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Ready or Not, Here Comes Bad Weather


Anticipating the risks that weather conditions – and not just rain – pose to a project

As discussed in the MMM Construction Group’s previous Client Alert, weather can impact a project in more ways than just increasing the Contract Time and delaying when a project’s owner can put its asset to productive use. Weather impacts are more than days with actual precipitation. Muddy and frozen site conditions can also delay a project’s progress. Similarly, high winds can make it unsafe to operate cranes or install roofing components. Extreme temperatures can make it impossible to pour concrete, install other project components, and make working outside unsafe for a contractor’s workforce. Accordingly, project owners and developers must not only anticipate weather-related conditions that are likely to arise during the construction of the project but, more importantly, address them in the project’s construction agreements and effectively manage them when they occur.

Depending on the language included within the construction contract, weather impacts can entitle a contractor to an extension of the Contract Time or an increase in the Contract Sum. If the project is being constructed in a cold weather climate, contractors should include all costs associated with winter conditions in the agreed-to Contract Sum. Owners should ensure that the contractor has included the costs associated with building dry-in, temporary heat, clearing snow, site protection, and all other foreseeable impacts of cold weather conditions. Even more importantly, the contractor should not be allowed to address these costs as an allowance. If the contractor is allowed to include these costs as allowances, then the owner could be faced with expensive change order requests.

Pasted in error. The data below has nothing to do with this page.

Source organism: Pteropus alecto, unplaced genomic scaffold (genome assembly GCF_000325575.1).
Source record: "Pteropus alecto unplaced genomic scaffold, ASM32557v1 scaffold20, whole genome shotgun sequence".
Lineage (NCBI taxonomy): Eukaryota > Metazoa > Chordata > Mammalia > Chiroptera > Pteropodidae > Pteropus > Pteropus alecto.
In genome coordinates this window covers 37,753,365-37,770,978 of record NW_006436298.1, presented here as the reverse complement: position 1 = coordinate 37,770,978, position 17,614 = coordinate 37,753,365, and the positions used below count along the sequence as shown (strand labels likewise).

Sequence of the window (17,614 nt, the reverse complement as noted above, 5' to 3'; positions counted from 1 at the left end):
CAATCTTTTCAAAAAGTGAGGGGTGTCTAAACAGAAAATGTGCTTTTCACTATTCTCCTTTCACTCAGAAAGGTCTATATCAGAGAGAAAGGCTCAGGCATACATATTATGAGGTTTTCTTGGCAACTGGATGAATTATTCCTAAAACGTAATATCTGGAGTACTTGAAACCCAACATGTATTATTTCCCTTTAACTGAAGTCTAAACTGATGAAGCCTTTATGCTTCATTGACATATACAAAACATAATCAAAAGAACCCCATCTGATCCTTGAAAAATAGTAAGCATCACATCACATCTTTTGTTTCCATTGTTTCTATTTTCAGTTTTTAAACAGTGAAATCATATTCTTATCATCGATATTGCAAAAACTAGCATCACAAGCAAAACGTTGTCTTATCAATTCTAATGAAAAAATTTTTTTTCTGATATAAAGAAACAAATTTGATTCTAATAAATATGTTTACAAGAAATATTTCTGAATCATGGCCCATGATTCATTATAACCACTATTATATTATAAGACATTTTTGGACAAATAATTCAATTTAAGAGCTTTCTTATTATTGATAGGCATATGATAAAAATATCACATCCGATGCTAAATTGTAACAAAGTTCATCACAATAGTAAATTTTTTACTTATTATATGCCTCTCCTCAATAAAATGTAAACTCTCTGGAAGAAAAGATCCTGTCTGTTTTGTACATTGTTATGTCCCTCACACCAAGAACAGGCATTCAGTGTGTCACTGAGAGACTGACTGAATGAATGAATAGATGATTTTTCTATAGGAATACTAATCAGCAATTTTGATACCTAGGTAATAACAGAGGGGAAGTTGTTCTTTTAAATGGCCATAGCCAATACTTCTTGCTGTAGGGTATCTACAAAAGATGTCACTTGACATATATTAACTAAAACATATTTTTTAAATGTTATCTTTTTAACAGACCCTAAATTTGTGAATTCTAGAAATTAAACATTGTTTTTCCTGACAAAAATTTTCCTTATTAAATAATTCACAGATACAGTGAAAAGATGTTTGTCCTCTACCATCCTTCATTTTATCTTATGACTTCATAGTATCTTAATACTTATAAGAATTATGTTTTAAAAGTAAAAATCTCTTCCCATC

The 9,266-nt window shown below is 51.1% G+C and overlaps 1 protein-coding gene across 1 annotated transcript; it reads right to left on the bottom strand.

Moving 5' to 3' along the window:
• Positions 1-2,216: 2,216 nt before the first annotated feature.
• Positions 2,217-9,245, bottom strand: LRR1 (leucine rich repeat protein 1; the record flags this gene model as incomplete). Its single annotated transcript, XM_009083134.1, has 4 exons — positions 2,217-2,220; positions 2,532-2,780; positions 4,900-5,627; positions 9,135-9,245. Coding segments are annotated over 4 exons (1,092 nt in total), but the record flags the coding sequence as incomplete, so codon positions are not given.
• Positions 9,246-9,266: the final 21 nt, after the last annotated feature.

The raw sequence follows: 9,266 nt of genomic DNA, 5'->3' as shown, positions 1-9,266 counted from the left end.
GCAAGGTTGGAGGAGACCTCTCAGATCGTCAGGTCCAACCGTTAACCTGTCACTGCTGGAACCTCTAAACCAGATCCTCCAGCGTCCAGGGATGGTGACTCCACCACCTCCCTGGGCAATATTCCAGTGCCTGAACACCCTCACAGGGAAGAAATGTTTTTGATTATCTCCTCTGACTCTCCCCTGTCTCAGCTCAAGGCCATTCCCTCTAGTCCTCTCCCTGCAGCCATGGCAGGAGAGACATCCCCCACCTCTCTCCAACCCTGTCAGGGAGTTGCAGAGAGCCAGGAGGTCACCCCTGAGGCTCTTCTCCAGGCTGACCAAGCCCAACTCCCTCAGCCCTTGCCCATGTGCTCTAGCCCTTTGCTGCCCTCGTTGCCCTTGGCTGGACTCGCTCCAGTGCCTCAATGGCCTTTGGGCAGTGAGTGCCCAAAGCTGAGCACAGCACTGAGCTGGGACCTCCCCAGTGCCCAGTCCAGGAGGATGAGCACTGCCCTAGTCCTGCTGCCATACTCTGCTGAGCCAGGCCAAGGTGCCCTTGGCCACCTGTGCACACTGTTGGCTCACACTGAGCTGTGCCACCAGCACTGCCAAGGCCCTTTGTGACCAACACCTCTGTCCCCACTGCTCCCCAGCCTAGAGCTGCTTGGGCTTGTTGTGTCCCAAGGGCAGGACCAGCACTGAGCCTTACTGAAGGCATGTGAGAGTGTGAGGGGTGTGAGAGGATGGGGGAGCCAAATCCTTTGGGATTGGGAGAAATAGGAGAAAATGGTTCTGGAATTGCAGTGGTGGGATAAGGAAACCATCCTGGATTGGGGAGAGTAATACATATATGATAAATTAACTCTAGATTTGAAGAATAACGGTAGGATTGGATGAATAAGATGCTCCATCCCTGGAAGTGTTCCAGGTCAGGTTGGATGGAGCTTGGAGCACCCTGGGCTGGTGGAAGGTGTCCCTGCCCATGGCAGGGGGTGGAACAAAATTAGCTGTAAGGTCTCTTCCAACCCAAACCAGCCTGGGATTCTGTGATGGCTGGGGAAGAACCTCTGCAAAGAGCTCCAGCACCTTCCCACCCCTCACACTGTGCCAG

Weather-related incidents can also result in significant costs because of damage to the project. In coastal locations, hurricanes or other severe weather events may damage the structure and force work to be redone. Damages associated with the contractor’s failure to dry-in the project can cripple a project and cause significant damage to the interior of the project, including leading to the proliferation of mold. Should the contractor fail to dry-in the project, the project can be delayed by the efforts to remediate the mold and address the sources of water intrusion.

Weather can cause a variety of headaches for project owners, from construction delays to significant cost impacts. Accordingly, anticipating and planning for these impacts is crucial to ensuring that development projects are successful.

Morris, Manning & Martin’s Construction Law Practice Group is experienced in representing owners and developers of commercial and industrial properties. If you need any assistance in the process of drafting and negotiating design, engineering, or construction contracts please contact Bruce Smith, Chair of MMM’s Construction Law Practice Group, Colby Nelson, or JD Howard.